Left-arm unorthodox spin
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Left-arm unorthodox spin also known as slow left arm chinaman, is a type of left arm wrist off spin bowling in the sport of cricket. Left-arm unorthodox spin bowlers use wrist spin to spin the ball, and make it deviate, or "turn" from left to right after pitching. The direction of turn is the same as that of a traditional right-handed off spin bowler; however, the ball will usually turn more sharply due to the spin being imparted predominantly by the wrist.
Some left-arm unorthodox bowlers also bowl the equivalent of a "googly", (or "wrong'un"), which turns from right to left on the pitch. The ball turns away from the right-handed batsman, as if the bowler were an orthodox left-arm spinner.
Origin of the term chinaman
In cricketing parlance, the word "chinaman" is used to describe the stock delivery of a left-arm "unorthodox" spin bowler (though some reserve it for the googly delivery ). The origin of the term is uncertain. One version relates to a Test match played between England and the West Indies at Old Trafford in 1933. Ellis "Puss" Achong, a player of Chinese origin, was a left-arm orthodox spinner, playing for the West Indies. He had Walter Robins stumped off a surprise delivery that spun into the right-hander from outside the off stump. As he walked back to the pavilion, Robins reportedly said to the umpire, "fancy being done by a bloody Chinaman!", leading to the popularity of the term in England, and subsequently, in the rest of the world.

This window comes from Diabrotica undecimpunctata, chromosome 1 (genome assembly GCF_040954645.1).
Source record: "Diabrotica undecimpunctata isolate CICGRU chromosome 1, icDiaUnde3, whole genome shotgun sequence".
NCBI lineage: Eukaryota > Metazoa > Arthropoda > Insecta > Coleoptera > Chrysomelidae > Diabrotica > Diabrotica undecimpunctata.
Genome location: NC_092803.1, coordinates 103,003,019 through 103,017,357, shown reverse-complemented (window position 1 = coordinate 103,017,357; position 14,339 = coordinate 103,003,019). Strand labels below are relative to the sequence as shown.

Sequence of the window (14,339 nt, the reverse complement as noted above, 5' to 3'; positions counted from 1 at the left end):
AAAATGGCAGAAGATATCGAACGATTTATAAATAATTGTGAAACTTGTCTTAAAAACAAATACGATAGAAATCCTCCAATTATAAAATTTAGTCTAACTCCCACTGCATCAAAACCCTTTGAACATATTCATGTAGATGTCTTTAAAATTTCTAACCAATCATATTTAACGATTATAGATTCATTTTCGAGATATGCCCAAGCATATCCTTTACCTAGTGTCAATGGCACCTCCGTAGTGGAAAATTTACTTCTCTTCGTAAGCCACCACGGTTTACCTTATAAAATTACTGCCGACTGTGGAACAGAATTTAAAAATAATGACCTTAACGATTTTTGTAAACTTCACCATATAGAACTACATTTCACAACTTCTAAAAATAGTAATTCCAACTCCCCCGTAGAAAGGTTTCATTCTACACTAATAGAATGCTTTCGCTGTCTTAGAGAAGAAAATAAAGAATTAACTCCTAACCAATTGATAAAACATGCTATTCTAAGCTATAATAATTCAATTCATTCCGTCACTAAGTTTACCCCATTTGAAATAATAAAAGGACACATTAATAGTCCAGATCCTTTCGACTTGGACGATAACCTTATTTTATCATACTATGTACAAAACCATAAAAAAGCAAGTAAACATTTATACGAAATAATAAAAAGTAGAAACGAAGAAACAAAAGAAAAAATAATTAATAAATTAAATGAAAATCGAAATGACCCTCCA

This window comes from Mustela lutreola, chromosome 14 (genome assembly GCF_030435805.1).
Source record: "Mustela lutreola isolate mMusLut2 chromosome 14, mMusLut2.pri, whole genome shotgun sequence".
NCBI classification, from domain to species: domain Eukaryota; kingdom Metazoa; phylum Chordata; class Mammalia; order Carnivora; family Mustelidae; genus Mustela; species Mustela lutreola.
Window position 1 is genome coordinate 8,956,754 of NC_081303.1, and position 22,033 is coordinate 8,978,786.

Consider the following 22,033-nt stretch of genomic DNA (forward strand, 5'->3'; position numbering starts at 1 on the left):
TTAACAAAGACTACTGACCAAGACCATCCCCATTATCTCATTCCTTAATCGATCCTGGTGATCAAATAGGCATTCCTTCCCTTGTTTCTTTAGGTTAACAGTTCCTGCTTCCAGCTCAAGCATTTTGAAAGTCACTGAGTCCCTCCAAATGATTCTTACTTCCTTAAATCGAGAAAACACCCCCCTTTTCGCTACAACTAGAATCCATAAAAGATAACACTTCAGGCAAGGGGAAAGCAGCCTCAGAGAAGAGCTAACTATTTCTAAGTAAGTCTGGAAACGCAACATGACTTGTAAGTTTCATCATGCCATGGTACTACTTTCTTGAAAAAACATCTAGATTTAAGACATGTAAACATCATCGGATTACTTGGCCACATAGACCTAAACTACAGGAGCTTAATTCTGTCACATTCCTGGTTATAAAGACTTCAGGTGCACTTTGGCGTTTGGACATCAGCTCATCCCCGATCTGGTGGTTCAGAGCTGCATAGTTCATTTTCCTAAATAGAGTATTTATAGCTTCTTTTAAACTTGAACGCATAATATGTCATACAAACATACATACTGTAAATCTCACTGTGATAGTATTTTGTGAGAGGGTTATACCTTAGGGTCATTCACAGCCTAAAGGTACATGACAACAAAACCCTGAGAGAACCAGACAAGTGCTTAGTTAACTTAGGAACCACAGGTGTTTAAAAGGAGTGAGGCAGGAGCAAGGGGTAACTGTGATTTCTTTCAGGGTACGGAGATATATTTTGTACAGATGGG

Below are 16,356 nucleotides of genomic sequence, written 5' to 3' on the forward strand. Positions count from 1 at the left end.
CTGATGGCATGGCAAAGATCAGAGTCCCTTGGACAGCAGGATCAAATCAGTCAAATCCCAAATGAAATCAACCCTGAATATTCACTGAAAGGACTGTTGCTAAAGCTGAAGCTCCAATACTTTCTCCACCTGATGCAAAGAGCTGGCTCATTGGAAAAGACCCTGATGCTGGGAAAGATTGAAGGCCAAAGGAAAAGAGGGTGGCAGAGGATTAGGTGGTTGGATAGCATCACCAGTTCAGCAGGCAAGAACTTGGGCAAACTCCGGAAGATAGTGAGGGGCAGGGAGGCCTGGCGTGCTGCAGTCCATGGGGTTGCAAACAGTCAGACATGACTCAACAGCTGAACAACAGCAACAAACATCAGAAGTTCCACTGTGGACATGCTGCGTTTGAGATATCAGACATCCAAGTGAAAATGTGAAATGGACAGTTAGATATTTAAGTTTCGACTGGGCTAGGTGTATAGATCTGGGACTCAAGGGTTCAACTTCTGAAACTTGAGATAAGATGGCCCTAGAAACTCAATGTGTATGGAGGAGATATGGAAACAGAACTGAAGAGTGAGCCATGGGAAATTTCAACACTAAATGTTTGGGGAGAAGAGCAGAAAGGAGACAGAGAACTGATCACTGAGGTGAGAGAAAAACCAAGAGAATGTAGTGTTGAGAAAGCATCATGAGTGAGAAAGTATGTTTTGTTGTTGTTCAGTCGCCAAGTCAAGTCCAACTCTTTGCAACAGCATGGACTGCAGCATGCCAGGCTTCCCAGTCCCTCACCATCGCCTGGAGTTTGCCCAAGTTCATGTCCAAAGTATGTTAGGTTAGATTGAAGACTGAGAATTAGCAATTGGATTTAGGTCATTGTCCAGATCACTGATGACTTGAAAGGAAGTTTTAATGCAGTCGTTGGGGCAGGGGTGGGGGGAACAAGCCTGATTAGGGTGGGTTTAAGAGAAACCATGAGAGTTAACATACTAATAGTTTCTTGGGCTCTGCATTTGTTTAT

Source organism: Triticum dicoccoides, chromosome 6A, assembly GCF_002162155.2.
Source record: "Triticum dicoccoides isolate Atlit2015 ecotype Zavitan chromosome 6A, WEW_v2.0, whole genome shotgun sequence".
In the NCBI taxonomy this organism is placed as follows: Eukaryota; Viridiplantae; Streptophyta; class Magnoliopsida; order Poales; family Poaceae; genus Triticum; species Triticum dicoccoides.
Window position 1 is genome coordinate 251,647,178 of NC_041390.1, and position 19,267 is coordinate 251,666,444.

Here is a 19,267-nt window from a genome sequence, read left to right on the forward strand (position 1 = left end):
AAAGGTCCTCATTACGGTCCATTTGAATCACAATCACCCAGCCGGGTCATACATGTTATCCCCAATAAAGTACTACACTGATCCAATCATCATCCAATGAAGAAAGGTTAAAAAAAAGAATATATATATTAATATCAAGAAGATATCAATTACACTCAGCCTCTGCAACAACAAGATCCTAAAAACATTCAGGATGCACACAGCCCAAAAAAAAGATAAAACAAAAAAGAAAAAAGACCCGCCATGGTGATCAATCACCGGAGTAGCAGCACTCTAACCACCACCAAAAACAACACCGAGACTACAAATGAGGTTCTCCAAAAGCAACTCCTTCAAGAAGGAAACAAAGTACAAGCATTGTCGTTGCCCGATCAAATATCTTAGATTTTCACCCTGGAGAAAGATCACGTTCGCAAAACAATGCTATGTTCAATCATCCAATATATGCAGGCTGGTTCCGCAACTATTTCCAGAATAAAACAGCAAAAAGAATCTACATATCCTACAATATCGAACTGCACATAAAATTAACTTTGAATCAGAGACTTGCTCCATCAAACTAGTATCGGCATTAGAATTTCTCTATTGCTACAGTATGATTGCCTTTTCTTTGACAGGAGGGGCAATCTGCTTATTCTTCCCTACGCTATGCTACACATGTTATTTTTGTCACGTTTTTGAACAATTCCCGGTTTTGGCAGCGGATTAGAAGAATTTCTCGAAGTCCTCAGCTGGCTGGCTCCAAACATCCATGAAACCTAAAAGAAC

Among noted players who have bowled the chinaman is Denis Compton, who specialised in the delivery when bowling. Although better known for fast bowling and orthodox slow left arm, Garfield Sobers could also use the chinaman to good effect. In modern day, Brad Hogg is a natural spinner of the ball who popularized chinaman and has one of the most well-disguised wrong-un's. He won Australia two World Cups, picking up 13 wickets in 2003 World Cup and 21 wickets in 2007 World Cup.
- Cricket and Race by Jack Williams ISBN 1-85973-309-3
- Wisden, 1968 and 1987 editions